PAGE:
Legend has it that Nero the infamous Roman Emperor (54-68 AD) send slaves into the mountains to collect shaved ice which was mixed with honey, nectar and fruit pulp and served as frozen desserts to important guests.
The Chinese were the first to use a mixture of snow and saltpeter packed around containers filled with ice cream base to freeze their ice cream. The saltpeter lowered the freezing point of the ice cream mixture preventing it from freezing into a solid block of ice.
In September 1843 Nancy Johnston of Philadelphia patented the first mechanical ice cream maker consisting of a tub, cylinder, lid, dasher, and crank. Modern versions of her device are still widely used in many home kitchens today.
In 1851 Jacob Fussel of Baltimore built the first ice cream factory in Seven Valleys, Pennsylvania to take care of his surplus cream. The ice cream was transported from his factory to outlets in his hometown Baltimore making Fassel the first commercial ice cream manufacturer and wholesaler.
The invention of industrial refrigeration by Carl von Linde in the 1870’s put an end to the use of ice in the ice cream making process and with the perfection of the continuous-freezing process during the 1920’s the modern commercial ice cream industry was born. In the United States grocery stores started selling commercially produced ice cream in the 1930’s.
Ice cream were considered so important for American troops’ morale during WWII that mobile ice cream stations were erected close to the front lines to supply solders with their favourite frozen treats.
Benito Mussolini did not appreciate the American ice cream invasion of his nation and banned the sale of all ice cream in Italy. In 1943 the US Armed Forces became the world’s largest manufacturer of ice cream. In 1945 the US Navy produced a floating barge as ice cream parlor that could produce 10 gallons (about 38 liters) of ice cream per hour.
Here are some of the key moments in the history of ice cream, as we know it today.
- 1870’s: Invention of the Neopolitan ice cream. This was also the first time multiple flavours of ice cream were compressed in a single mold.
- 1882: Charles Ranhofer invents the ‘Baked Alaska’ to commemorate America’s purchase of Alaska.
- 1903: Italo Marchioni patents the edible ice-cream cone in New York.
- 1904: David Strickler invents the banana-spit in Latrobe, Pennsylvania.
- 1905: Frank Epperson (at age 11) invents the ‘Popsicle’ or ‘ice-on-a-stick’. It was patented in 1924.
- 1919: Under pressure of the Prohibition Act, some large beer manufacturers in the United States convert to ice cream making and turn bars into ice cream parlors.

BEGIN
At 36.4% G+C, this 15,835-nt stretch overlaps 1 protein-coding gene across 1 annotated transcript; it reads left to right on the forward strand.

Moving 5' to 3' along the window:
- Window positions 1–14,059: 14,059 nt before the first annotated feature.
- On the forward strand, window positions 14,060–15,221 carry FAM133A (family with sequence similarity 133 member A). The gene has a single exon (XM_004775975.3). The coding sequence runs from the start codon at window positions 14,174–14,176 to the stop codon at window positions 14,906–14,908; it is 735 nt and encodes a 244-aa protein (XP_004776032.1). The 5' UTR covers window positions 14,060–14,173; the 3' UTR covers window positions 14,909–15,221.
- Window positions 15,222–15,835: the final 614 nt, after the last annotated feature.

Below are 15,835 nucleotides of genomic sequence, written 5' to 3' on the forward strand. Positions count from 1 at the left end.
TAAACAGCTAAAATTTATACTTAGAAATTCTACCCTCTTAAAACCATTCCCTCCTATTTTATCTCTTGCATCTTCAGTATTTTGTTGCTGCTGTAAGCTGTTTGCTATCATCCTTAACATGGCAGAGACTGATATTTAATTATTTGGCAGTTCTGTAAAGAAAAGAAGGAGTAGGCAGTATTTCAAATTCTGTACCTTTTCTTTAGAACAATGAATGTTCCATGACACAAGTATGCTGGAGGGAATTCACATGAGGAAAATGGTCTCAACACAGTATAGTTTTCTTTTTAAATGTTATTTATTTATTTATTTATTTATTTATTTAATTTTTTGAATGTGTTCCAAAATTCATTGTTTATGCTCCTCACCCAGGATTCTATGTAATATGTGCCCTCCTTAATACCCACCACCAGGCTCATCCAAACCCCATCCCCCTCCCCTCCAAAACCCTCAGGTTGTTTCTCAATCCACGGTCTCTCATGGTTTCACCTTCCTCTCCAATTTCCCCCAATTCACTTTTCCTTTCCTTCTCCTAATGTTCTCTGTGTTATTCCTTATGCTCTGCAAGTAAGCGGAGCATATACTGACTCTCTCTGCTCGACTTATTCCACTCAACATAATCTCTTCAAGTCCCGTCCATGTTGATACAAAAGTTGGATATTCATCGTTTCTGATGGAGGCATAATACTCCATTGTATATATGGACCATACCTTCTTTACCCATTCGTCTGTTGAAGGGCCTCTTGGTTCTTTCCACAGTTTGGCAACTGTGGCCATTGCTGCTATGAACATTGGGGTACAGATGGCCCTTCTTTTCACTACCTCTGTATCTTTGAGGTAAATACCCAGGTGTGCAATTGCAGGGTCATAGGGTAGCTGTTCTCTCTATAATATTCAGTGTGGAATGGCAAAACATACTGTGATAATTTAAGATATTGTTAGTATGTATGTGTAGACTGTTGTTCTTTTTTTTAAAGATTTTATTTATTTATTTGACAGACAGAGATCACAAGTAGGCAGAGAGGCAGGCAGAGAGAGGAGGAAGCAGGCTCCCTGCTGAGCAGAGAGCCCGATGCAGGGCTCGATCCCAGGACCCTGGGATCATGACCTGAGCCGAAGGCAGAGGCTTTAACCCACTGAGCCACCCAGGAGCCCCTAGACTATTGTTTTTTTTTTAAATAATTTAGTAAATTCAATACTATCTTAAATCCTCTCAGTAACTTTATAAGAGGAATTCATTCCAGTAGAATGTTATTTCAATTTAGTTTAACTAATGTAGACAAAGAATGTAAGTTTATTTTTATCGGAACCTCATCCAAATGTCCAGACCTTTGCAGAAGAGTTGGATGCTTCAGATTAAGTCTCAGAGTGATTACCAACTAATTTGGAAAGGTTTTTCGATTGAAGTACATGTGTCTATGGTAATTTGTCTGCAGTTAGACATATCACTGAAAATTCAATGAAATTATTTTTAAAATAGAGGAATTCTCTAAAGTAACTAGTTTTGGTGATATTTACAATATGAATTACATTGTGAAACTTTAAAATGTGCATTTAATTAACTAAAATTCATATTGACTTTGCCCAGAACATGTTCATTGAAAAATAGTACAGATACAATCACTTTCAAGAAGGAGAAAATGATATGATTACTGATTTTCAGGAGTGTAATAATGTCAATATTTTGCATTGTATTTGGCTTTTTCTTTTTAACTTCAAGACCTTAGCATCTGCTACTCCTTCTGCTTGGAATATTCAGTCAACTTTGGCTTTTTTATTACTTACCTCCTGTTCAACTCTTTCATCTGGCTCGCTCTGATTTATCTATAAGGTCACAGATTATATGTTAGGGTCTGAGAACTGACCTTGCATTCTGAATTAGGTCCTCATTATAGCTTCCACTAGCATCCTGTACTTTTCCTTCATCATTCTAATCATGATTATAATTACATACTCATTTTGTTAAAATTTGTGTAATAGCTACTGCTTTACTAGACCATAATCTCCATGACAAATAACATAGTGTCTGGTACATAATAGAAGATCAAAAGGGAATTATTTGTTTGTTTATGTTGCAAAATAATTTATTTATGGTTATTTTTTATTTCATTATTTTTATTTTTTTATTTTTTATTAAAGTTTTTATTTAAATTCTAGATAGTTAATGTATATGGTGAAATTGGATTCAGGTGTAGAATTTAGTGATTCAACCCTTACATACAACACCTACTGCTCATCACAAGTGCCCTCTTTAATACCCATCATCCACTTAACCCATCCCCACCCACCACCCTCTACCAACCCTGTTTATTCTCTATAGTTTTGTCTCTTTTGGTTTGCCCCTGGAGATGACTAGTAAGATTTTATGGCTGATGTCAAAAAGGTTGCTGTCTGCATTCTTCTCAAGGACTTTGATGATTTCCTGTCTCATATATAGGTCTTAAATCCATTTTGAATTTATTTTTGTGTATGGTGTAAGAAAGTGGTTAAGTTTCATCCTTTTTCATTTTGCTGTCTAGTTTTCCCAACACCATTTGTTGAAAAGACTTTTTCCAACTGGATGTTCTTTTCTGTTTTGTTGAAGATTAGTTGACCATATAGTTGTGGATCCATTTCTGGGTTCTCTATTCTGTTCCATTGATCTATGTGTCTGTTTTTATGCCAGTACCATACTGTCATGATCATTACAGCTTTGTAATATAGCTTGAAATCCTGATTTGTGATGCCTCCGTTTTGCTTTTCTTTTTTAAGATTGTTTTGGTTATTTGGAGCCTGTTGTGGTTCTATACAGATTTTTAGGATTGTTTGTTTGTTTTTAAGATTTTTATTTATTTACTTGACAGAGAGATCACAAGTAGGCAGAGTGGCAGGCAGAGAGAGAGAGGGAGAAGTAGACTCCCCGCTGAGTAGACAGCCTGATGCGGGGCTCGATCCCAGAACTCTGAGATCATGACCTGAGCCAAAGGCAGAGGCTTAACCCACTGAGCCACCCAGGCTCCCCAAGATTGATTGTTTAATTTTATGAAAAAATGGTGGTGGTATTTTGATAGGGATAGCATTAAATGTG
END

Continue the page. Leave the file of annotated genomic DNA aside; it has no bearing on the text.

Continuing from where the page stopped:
- 1921: Christian Nelson invents the ‘Eskimo Pie’- a foil wrapped, chocolate covered ice cream.
- 1923: Factory-filled, paper cups of ice cream make their first appearance.
- 1929: William Dreyer invents the ‘Rocky Road’.
- 1989: Scientists at the Smithsonian invents the freeze-dried ‘space bar’ ice cream that is also known as “astronaut ice cream”. Because it is freeze-dried, astronaut ice cream never melts.
- 1990: Frozen yogurt became the craze among more health-conscious consumers.
Ice cream comes in different forms forms. Here are some of the most popular ones:
- French Ice Cream: This is a very rich version of ice cream that contains at least 1.4 percent egg-yolk solids. The egg-yolks, together with cream, milk and sugar, are cooked to form “custard” that serves as the “ice cream base” into which flavourings are added.
- Gelato: Italian ice cream that is usually low in butterfat (5-10%) with intense flavour and serve in a softer state than regular ice cream.
- Sorbet: Sorbets are water-based and thus contain no butterfat. It almost always contains fruit.
- Philadelphia ice cream: Ice cream that contains no egg.
- Variegated ice cream: Ice cream that is mixed with syrup or fudge to produce a ‘marbled effect’.
- Frozen yogurt: Frozen desert using yogurt and other dairy products as base ingredient. It contains less fat than regular ice cream, and may or may not contain live yogurt cultures.
- Soft serve: Ice cream served from a special machine in which the ice cream base is stored in liquid form. This is frozen at higher temperatures than ordinary ice cream at the time as the ice cream is dispensed (usually into a cup or sugar cone).
Given that the base ingredients for making ice cream are fairly neutral in flavour, it is sometimes regarded as one of the most creative culinary spaces to explore. Thus, go mad. To inspire you, I am including recipe for oven-roasted tangerine ice cream. It is easy to make (just keep an eye on the caramel) and packs a mean flavour punch.